Brandon Goff shared with MTN, “Language is a way of perceiving or looking and viewing the world.”
Brandon, creative director of Native Teaching Aids (NTA), views language as a window we look through that shapes our world.
Rebecca Goff, Brandon's wife, realized that there is a shade covering that window for many tribal nations. This is due to the fact that there have been hardly any resources for younger generations to learn their Native language.
“There are a lot of languages where you can’t just pick up a book off the shelf and get it or duolingo download,” Rebecca Goff, executive director, explained in reference to many Indigenous languages.
She shared further that in order to know say Blackfeet or Lakota, one would have to go to the tribe itself the language. Further, some tribes may not have many speakers left due to the boarding school era.
The boarding school era started in the mid-nineteenth century and spanned into the mid-twentieth century. During this time period, Indigenous kids were forcibly sent to boarding or conversion schools that stripped them of their language and culture.
That's why Rebecca started the Native Teaching Aids company in St. Ignatius. Rebecca, while working on her masters of Linguistics at the University of Montana, realized that a fun and interactive way to learn language would be through game play.
She got to take trips to the Piegan Institute in Browning and spent time at the Cuts Wood School, a Blackfeet immersion school. For kids, Rebecca could see that, “There was this whole environment inside of a board game where there’s this mini immersive environment.” During game play, kids would need to speak in their language and engage with their culture.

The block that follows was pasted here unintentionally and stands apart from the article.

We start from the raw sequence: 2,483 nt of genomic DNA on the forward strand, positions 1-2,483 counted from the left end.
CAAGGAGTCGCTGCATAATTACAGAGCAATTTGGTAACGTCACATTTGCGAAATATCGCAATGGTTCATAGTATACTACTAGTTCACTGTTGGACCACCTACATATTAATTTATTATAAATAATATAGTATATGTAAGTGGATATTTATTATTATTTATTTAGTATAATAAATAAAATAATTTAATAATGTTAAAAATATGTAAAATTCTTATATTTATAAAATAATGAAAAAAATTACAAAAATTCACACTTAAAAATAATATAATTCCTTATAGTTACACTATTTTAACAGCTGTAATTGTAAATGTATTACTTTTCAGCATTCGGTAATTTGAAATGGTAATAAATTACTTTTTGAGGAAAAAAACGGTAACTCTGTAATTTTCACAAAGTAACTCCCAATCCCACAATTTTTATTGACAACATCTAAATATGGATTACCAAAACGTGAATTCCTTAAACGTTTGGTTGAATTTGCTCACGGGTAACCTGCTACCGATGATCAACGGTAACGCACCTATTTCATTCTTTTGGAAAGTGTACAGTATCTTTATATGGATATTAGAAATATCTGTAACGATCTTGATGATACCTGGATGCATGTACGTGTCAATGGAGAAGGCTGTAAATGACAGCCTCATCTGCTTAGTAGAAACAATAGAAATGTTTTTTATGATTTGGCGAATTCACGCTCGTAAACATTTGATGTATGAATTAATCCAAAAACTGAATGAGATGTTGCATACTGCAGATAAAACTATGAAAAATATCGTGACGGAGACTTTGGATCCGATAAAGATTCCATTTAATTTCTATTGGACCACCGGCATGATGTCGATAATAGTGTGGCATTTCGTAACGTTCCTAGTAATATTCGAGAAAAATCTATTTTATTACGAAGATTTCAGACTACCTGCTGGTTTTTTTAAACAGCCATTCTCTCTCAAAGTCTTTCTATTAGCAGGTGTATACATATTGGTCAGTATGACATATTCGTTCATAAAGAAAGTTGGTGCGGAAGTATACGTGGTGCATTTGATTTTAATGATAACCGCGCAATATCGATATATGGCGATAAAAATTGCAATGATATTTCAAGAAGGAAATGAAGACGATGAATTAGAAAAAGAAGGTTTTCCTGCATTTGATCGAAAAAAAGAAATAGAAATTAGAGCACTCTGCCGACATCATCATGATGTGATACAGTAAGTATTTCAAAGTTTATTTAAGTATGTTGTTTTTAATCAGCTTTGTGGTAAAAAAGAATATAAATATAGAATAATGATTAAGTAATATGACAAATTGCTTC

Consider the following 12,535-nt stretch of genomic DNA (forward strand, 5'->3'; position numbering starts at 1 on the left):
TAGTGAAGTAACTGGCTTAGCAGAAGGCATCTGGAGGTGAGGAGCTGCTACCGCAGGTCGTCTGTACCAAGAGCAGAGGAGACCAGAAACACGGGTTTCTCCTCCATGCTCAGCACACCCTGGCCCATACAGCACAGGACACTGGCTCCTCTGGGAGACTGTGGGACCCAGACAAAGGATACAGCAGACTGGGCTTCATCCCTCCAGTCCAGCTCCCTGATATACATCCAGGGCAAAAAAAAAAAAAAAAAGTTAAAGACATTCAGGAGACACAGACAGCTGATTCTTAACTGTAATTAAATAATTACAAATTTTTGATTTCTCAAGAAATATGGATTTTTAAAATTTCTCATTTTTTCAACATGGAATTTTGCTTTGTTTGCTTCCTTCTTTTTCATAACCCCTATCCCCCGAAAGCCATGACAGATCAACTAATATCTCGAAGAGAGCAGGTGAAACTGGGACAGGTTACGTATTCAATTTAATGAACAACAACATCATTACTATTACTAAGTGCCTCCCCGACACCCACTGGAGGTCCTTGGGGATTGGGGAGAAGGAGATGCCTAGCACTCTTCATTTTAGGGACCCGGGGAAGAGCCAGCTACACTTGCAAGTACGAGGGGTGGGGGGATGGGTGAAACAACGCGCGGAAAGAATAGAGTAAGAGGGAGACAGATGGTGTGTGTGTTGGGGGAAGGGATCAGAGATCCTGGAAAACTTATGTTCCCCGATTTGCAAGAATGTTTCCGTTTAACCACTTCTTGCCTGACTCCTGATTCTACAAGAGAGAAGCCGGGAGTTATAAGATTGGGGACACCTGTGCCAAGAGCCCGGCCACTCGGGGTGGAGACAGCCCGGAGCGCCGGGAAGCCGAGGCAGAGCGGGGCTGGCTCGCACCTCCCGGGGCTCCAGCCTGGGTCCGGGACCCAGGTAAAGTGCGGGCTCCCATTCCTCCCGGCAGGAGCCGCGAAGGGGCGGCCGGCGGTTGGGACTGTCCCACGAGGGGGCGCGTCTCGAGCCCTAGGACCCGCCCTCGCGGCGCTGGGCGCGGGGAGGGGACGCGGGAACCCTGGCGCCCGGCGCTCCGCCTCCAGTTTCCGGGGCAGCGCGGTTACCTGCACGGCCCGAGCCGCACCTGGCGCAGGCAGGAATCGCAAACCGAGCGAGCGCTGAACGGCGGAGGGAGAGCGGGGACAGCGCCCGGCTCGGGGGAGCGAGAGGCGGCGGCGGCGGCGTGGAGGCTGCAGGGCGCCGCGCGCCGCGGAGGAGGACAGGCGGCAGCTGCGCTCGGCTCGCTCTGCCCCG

Now, NTA creates resources like board games inspired by traditional tribal games, history games, and language cards for decolonization. Through using these educational materials, kids could connect with their traditions and begin forging their cultural identity.
Rebecca outlined, “Identity is a huge thing. ‘Where do I come from? Who am I?’ ‘Where do I belong to?’"
And Native Teaching Aids has helped around 30 tribes find that answer. NTA lets Indigenous communities pick the products they want and the knowledge they would like shared through the educational resources.
She continued, “Every tribe is different. Every procedural Native American community operates differently. And so us being able to work with people in those ways and make sure they take the lead [is important].”
At Cuts Wood School, Rebecca sought insight and collaboration from the children. She brought games for testing to see what the children would latch onto. Some kids were so inspired that they started thinking of ideas for their own games. The game featured in the video is 'Powwow Highway' and was created by kids.
These games can be played by children and adults alike. They’re for anyone who’s seeking to further their connection to their culture. The unique materials can be found here.
NTA looks to older members of the Indigenous communities they collaborate with for lots of insight and guidence. “A lot of knowledge keepers or elders have said... language is the culture. To know your language is to know your culture.”
Not only can these resources be used by Indigenous people. Native Teaching Aids hopes that Indigenous culture, history, and language can soon be taught in the public school system.
Rebecca said, “I wish I had these history games in fourth grade. Because we don’t learn the other side of history in fourth grade. And I think there’s this whole other side of things that we would just figure out.”
This 'whole other side' is the side of history that she says is not often taught in classrooms, the history of the Indigenous peoples.
Brandon believes that if Indigenous history and studies were normalized in all schools, then there would be a greater sense of connection between people. He shared, “It’s [about] knowing your neighbor. You know we’re all a part of the community here in the broader sense.”
For a quick lesson on language go to https://nativeteachingaids.com/dictionaries/
There are also applications for download to learn more.